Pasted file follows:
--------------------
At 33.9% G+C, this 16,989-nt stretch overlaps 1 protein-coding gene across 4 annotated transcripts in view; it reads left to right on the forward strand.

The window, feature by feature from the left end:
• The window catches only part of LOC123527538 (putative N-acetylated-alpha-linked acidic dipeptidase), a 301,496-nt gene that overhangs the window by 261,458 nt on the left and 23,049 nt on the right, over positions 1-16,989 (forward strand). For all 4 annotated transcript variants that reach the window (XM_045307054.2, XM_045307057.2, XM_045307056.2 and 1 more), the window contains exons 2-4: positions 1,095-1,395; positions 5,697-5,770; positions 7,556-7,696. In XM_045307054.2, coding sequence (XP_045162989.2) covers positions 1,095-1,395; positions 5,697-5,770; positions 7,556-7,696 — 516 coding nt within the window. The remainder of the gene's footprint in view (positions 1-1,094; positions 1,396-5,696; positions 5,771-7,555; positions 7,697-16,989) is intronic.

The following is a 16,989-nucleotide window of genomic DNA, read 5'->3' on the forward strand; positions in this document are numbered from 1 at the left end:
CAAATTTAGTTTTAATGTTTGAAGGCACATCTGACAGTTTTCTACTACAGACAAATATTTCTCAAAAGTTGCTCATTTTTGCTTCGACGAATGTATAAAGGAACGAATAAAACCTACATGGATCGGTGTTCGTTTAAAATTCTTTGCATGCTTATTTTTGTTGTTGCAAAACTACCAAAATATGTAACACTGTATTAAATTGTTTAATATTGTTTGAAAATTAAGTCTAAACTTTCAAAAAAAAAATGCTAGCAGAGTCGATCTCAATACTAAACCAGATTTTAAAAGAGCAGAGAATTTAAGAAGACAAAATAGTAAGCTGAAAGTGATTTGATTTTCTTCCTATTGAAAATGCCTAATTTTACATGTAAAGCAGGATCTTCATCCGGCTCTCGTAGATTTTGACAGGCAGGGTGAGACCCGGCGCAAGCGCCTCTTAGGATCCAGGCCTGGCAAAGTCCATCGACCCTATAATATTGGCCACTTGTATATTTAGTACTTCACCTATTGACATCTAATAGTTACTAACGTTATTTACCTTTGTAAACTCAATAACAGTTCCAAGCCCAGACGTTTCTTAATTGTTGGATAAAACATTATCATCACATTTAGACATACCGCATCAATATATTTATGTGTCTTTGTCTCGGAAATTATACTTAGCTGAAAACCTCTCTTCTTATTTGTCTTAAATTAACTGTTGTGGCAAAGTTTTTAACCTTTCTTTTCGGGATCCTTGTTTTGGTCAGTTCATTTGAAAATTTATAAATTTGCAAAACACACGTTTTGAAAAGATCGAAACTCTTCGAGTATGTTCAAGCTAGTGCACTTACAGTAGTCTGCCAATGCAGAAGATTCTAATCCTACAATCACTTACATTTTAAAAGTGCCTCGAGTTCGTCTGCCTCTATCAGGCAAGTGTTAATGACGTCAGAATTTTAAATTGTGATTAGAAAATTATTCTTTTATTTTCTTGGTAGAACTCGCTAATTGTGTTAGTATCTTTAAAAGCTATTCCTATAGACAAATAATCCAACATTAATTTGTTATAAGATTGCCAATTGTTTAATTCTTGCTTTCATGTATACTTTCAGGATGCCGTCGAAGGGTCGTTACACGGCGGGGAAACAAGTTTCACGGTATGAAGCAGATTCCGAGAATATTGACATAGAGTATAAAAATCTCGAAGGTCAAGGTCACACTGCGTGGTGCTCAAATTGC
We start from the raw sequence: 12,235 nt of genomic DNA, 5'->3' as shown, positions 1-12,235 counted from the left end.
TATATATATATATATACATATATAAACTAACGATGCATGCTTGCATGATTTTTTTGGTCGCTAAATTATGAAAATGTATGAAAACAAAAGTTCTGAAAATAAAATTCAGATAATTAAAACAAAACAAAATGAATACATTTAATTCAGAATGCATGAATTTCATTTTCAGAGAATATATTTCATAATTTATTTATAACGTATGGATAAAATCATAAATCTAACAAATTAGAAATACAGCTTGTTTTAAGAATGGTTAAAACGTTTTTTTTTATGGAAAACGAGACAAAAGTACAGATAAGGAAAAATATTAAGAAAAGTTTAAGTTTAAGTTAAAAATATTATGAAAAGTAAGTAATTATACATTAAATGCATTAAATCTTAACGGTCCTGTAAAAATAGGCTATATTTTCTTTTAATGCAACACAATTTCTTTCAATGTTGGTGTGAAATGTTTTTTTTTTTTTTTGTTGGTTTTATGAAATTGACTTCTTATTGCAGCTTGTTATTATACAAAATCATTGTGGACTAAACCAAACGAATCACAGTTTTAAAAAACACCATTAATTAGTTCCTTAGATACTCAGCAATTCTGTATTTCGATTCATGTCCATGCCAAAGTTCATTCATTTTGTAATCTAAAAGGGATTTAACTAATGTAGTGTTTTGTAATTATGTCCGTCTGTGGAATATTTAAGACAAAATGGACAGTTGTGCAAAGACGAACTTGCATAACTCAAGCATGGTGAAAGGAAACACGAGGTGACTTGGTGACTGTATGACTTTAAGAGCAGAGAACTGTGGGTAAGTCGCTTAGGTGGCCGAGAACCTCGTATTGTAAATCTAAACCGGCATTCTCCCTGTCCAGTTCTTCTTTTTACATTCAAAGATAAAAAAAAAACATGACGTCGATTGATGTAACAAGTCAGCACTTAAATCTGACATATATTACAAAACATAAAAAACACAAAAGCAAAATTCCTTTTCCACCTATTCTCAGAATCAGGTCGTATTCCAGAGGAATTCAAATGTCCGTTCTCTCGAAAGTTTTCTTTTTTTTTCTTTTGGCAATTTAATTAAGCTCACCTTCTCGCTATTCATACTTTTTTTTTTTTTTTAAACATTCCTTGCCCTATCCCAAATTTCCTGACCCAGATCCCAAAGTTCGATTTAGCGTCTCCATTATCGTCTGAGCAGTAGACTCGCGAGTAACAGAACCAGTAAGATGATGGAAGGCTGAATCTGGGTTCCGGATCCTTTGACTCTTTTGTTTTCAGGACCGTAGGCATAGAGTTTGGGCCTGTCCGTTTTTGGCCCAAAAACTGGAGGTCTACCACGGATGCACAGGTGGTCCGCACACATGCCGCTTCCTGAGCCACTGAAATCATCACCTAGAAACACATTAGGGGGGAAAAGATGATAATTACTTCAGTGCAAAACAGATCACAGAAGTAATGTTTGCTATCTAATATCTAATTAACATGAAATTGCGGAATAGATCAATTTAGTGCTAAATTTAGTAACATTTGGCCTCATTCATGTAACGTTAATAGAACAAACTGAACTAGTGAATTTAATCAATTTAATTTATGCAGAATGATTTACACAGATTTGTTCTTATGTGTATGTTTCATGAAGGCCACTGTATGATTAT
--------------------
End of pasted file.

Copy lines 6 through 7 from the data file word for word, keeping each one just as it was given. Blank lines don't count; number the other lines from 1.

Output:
We start from the raw sequence: 12,235 nt of genomic DNA, 5'->3' as shown, positions 1-12,235 counted from the left end.
TATATATATATATATACATATATAAACTAACGATGCATGCTTGCATGATTTTTTTGGTCGCTAAATTATGAAAATGTATGAAAACAAAAGTTCTGAAAATAAAATTCAGATAATTAAAACAAAACAAAATGAATACATTTAATTCAGAATGCATGAATTTCATTTTCAGAGAATATATTTCATAATTTATTTATAACGTATGGATAAAATCATAAATCTAACAAATTAGAAATACAGCTTGTTTTAAGAATGGTTAAAACGTTTTTTTTTATGGAAAACGAGACAAAAGTACAGATAAGGAAAAATATTAAGAAAAGTTTAAGTTTAAGTTAAAAATATTATGAAAAGTAAGTAATTATACATTAAATGCATTAAATCTTAACGGTCCTGTAAAAATAGGCTATATTTTCTTTTAATGCAACACAATTTCTTTCAATGTTGGTGTGAAATGTTTTTTTTTTTTTTTGTTGGTTTTATGAAATTGACTTCTTATTGCAGCTTGTTATTATACAAAATCATTGTGGACTAAACCAAACGAATCACAGTTTTAAAAAACACCATTAATTAGTTCCTTAGATACTCAGCAATTCTGTATTTCGATTCATGTCCATGCCAAAGTTCATTCATTTTGTAATCTAAAAGGGATTTAACTAATGTAGTGTTTTGTAATTATGTCCGTCTGTGGAATATTTAAGACAAAATGGACAGTTGTGCAAAGACGAACTTGCATAACTCAAGCATGGTGAAAGGAAACACGAGGTGACTTGGTGACTGTATGACTTTAAGAGCAGAGAACTGTGGGTAAGTCGCTTAGGTGGCCGAGAACCTCGTATTGTAAATCTAAACCGGCATTCTCCCTGTCCAGTTCTTCTTTTTACATTCAAAGATAAAAAAAAAACATGACGTCGATTGATGTAACAAGTCAGCACTTAAATCTGACATATATTACAAAACATAAAAAACACAAAAGCAAAATTCCTTTTCCACCTATTCTCAGAATCAGGTCGTATTCCAGAGGAATTCAAATGTCCGTTCTCTCGAAAGTTTTCTTTTTTTTTCTTTTGGCAATTTAATTAAGCTCACCTTCTCGCTATTCATACTTTTTTTTTTTTTTTAAACATTCCTTGCCCTATCCCAAATTTCCTGACCCAGATCCCAAAGTTCGATTTAGCGTCTCCATTATCGTCTGAGCAGTAGACTCGCGAGTAACAGAACCAGTAAGATGATGGAAGGCTGAATCTGGGTTCCGGATCCTTTGACTCTTTTGTTTTCAGGACCGTAGGCATAGAGTTTGGGCCTGTCCGTTTTTGGCCCAAAAACTGGAGGTCTACCACGGATGCACAGGTGGTCCGCACACATGCCGCTTCCTGAGCCACTGAAATCATCACCTAGAAACACATTAGGGGGGAAAAGATGATAATTACTTCAGTGCAAAACAGATCACAGAAGTAATGTTTGCTATCTAATATCTAATTAACATGAAATTGCGGAATAGATCAATTTAGTGCTAAATTTAGTAACATTTGGCCTCATTCATGTAACGTTAATAGAACAAACTGAACTAGTGAATTTAATCAATTTAATTTATGCAGAATGATTTACACAGATTTGTTCTTATGTGTATGTTTCATGAAGGCCACTGTATGATTAT